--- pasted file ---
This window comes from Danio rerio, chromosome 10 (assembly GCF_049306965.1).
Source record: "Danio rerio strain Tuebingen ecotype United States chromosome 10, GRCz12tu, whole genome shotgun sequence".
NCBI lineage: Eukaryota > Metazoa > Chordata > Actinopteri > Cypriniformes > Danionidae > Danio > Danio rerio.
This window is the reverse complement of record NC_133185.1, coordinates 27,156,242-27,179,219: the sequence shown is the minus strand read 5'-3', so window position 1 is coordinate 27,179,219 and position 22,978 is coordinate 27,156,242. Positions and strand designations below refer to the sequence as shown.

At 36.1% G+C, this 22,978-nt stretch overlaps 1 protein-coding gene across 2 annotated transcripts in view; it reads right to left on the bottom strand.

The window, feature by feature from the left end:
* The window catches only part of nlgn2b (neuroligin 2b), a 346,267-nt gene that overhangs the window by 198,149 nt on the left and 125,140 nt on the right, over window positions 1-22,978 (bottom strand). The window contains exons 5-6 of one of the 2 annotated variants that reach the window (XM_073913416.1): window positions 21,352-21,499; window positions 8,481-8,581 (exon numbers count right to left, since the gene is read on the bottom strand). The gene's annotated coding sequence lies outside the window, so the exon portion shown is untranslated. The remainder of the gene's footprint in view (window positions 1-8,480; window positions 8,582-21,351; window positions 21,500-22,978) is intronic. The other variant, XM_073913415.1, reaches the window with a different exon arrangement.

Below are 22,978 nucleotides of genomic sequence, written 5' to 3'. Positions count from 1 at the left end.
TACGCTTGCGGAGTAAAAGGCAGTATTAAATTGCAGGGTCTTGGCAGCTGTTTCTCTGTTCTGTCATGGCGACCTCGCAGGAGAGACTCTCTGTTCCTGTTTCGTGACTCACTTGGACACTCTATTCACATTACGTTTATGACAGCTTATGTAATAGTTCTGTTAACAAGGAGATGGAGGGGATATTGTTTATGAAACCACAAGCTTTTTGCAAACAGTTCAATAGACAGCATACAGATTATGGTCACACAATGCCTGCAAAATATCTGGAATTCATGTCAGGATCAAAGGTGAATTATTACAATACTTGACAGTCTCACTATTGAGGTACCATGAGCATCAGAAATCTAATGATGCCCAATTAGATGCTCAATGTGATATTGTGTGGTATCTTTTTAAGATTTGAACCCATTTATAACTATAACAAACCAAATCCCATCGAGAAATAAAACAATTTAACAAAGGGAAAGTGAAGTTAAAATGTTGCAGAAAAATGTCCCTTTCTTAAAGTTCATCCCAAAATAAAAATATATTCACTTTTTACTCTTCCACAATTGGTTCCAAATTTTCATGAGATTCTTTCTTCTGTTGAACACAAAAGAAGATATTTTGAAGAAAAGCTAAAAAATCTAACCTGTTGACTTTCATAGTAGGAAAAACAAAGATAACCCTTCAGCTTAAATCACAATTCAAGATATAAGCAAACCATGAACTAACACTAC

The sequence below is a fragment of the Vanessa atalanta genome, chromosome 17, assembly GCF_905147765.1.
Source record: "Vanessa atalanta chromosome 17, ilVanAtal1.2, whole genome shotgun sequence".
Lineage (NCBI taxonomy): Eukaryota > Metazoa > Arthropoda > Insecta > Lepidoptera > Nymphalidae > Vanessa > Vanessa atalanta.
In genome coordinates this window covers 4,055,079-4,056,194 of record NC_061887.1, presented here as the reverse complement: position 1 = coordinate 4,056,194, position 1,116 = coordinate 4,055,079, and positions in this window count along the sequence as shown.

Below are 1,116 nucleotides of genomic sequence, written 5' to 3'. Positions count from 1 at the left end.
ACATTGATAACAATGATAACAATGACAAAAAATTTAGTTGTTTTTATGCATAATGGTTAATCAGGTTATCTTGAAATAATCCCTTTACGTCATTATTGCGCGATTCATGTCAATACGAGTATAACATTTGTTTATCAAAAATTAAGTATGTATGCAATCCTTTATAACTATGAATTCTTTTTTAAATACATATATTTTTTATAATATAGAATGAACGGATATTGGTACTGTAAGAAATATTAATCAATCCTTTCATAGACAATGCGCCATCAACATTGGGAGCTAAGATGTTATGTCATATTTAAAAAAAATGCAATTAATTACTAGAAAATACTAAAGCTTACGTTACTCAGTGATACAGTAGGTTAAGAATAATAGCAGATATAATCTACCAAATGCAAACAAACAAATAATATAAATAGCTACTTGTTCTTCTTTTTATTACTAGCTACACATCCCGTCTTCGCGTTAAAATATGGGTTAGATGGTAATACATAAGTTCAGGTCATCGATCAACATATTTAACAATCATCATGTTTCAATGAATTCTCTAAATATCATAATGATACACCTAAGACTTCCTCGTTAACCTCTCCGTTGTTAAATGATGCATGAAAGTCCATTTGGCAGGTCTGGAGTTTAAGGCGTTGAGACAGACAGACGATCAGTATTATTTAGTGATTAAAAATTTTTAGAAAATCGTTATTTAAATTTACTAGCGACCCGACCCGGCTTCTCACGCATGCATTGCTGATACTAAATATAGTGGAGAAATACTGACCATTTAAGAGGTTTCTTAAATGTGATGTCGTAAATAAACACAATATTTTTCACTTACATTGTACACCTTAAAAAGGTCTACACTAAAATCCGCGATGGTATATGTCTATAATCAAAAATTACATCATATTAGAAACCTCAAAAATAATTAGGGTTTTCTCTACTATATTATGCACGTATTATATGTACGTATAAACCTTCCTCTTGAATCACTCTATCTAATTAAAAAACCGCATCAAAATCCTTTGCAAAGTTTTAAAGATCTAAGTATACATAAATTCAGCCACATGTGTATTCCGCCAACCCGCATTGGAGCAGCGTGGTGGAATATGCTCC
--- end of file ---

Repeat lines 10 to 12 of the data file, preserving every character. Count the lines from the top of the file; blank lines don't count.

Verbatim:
The sequence below is a fragment of the Vanessa atalanta genome, chromosome 17, assembly GCF_905147765.1.
Source record: "Vanessa atalanta chromosome 17, ilVanAtal1.2, whole genome shotgun sequence".
Lineage (NCBI taxonomy): Eukaryota > Metazoa > Arthropoda > Insecta > Lepidoptera > Nymphalidae > Vanessa > Vanessa atalanta.